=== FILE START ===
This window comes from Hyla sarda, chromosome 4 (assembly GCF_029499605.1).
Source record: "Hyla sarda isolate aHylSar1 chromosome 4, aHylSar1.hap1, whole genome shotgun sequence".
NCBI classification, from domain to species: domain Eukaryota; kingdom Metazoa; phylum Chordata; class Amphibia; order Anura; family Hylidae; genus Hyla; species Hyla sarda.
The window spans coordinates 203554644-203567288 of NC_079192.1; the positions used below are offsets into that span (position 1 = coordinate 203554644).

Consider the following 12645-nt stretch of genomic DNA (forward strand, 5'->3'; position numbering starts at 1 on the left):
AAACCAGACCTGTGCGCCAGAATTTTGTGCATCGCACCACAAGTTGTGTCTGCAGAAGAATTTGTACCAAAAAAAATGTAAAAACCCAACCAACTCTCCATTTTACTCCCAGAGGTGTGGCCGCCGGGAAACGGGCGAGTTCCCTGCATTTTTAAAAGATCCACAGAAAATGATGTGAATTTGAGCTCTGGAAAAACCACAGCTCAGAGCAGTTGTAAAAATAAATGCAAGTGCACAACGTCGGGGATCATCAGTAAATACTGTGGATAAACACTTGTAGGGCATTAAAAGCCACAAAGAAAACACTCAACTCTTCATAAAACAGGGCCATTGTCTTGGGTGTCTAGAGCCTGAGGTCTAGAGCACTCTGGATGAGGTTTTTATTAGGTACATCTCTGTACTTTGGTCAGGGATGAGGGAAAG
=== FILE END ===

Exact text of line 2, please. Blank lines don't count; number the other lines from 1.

Source record: "Hyla sarda isolate aHylSar1 chromosome 4, aHylSar1.hap1, whole genome shotgun sequence".